More than half of college students have at least one credit card that is billed to them, a new study says, and about a quarter of those students have used their cards to pay tuition.
Overall, more than four in 10 student cardholders carried a balance from month to month, with a median balance of $1,000, according to an American Council on Education analysis of 2003-2004 federal data released Monday.
Fifty-five percent of students who used their cards to pay tuition were carrying a balance, compared with 38 percent who had not charged tuition, the study said.
Beyond that, the data didn't indicate the extent to which tuition charges are the reason students carry credit-card balances. But the figures highlight concern about students relying on credit cards to pay for college, given that student loans and installment plans generally charge significantly lower interest.
"If students are floating their credit card payments, that's troubling, because there are certainly less expensive forms of credit," said Jacqueline King, director of the ACE Center for Policy Analysis.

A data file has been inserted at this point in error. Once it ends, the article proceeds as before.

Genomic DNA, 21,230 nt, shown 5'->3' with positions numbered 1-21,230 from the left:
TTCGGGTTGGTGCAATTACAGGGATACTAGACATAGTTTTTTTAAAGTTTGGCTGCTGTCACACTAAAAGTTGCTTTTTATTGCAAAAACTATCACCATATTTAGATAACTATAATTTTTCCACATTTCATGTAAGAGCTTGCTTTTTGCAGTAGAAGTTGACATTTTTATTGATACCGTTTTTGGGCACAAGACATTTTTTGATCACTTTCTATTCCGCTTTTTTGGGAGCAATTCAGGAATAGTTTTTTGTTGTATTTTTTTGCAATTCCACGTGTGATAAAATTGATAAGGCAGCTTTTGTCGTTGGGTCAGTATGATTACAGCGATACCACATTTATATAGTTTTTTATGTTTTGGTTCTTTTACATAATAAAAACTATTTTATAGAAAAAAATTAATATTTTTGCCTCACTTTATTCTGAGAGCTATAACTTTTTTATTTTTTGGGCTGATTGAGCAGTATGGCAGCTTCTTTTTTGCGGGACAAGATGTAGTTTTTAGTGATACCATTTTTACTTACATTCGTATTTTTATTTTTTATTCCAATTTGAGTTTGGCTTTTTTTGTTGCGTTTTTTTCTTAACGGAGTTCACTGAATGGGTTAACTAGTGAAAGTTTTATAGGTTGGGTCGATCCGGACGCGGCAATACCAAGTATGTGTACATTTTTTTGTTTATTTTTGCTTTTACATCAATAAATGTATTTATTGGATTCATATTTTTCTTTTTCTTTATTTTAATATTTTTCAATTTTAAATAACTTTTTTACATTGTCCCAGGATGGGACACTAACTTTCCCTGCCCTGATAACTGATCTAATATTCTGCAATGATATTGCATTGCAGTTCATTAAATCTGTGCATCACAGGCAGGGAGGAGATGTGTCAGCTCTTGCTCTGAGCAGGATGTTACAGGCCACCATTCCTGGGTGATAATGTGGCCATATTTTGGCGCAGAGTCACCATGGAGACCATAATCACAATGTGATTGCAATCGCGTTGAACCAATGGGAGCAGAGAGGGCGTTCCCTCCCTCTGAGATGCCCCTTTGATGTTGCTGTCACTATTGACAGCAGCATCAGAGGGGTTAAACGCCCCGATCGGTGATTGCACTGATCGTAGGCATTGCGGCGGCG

Many schools, particularly state institutions and community colleges, let students or parents pay tuition bills with credit cards for convenience. But some institutions refuse to allow the practice, saying they worry it will steer students toward more expensive ways to borrow. Some colleges also say the fees charged by credit-card companies to process the payments aren't worth it, considering the biggest beneficiaries are often parents simply looking to pad their frequent-flier accounts.
The ACE study found that, among student cardholders, 48 percent carried a balance by their fourth or fifth year in college. The same was true for 37 percent of freshmen.
About 58 percent of students from families earning $80,000 or more carried their own credit card, compared with 54 percent of students from families earning less than $40,000. But only a third of students from the richest families carried a credit-card balance, compared with nearly half of students from the poorest families.